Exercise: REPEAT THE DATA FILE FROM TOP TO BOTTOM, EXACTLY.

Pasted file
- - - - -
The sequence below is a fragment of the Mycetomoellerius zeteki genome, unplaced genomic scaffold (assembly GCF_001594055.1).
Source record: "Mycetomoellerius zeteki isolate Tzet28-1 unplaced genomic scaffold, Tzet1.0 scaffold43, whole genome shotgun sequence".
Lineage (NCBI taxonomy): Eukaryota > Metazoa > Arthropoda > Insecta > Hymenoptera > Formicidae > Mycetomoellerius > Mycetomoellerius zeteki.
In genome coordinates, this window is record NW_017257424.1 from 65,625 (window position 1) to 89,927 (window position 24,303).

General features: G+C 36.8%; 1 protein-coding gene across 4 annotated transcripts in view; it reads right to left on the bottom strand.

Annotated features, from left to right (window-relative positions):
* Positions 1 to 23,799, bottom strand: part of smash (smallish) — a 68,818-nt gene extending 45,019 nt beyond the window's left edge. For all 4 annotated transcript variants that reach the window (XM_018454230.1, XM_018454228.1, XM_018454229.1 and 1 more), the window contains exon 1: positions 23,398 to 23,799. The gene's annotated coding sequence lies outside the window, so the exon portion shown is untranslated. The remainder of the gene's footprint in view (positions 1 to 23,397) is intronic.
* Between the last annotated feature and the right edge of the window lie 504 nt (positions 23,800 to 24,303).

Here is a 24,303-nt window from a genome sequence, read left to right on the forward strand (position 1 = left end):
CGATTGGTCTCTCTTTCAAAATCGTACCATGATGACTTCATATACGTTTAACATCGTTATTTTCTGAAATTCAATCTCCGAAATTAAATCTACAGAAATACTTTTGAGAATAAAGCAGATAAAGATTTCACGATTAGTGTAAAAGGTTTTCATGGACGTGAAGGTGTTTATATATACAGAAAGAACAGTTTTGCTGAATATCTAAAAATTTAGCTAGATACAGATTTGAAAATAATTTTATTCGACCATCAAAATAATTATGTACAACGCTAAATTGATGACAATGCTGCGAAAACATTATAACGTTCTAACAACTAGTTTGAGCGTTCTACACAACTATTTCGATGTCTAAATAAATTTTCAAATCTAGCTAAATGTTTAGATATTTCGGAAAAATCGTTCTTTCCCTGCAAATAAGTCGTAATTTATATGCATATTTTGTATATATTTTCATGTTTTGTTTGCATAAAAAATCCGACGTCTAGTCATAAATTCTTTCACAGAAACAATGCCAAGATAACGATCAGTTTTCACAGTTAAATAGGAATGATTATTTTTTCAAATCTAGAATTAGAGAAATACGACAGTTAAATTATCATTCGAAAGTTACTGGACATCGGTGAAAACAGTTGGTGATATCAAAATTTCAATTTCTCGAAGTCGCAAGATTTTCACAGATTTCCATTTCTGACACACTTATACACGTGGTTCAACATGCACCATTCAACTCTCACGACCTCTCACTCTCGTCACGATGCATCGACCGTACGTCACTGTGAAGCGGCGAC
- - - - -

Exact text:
The sequence below is a fragment of the Mycetomoellerius zeteki genome, unplaced genomic scaffold (assembly GCF_001594055.1).
Source record: "Mycetomoellerius zeteki isolate Tzet28-1 unplaced genomic scaffold, Tzet1.0 scaffold43, whole genome shotgun sequence".
Lineage (NCBI taxonomy): Eukaryota > Metazoa > Arthropoda > Insecta > Hymenoptera > Formicidae > Mycetomoellerius > Mycetomoellerius zeteki.
In genome coordinates, this window is record NW_017257424.1 from 65,625 (window position 1) to 89,927 (window position 24,303).

General features: G+C 36.8%; 1 protein-coding gene across 4 annotated transcripts in view; it reads right to left on the bottom strand.

Annotated features, from left to right (window-relative positions):
* Positions 1 to 23,799, bottom strand: part of smash (smallish) — a 68,818-nt gene extending 45,019 nt beyond the window's left edge. For all 4 annotated transcript variants that reach the window (XM_018454230.1, XM_018454228.1, XM_018454229.1 and 1 more), the window contains exon 1: positions 23,398 to 23,799. The gene's annotated coding sequence lies outside the window, so the exon portion shown is untranslated. The remainder of the gene's footprint in view (positions 1 to 23,397) is intronic.
* Between the last annotated feature and the right edge of the window lie 504 nt (positions 23,800 to 24,303).

Here is a 24,303-nt window from a genome sequence, read left to right on the forward strand (position 1 = left end):
CGATTGGTCTCTCTTTCAAAATCGTACCATGATGACTTCATATACGTTTAACATCGTTATTTTCTGAAATTCAATCTCCGAAATTAAATCTACAGAAATACTTTTGAGAATAAAGCAGATAAAGATTTCACGATTAGTGTAAAAGGTTTTCATGGACGTGAAGGTGTTTATATATACAGAAAGAACAGTTTTGCTGAATATCTAAAAATTTAGCTAGATACAGATTTGAAAATAATTTTATTCGACCATCAAAATAATTATGTACAACGCTAAATTGATGACAATGCTGCGAAAACATTATAACGTTCTAACAACTAGTTTGAGCGTTCTACACAACTATTTCGATGTCTAAATAAATTTTCAAATCTAGCTAAATGTTTAGATATTTCGGAAAAATCGTTCTTTCCCTGCAAATAAGTCGTAATTTATATGCATATTTTGTATATATTTTCATGTTTTGTTTGCATAAAAAATCCGACGTCTAGTCATAAATTCTTTCACAGAAACAATGCCAAGATAACGATCAGTTTTCACAGTTAAATAGGAATGATTATTTTTTCAAATCTAGAATTAGAGAAATACGACAGTTAAATTATCATTCGAAAGTTACTGGACATCGGTGAAAACAGTTGGTGATATCAAAATTTCAATTTCTCGAAGTCGCAAGATTTTCACAGATTTCCATTTCTGACACACTTATACACGTGGTTCAACATGCACCATTCAACTCTCACGACCTCTCACTCTCGTCACGATGCATCGACCGTACGTCACTGTGAAGCGGCGAC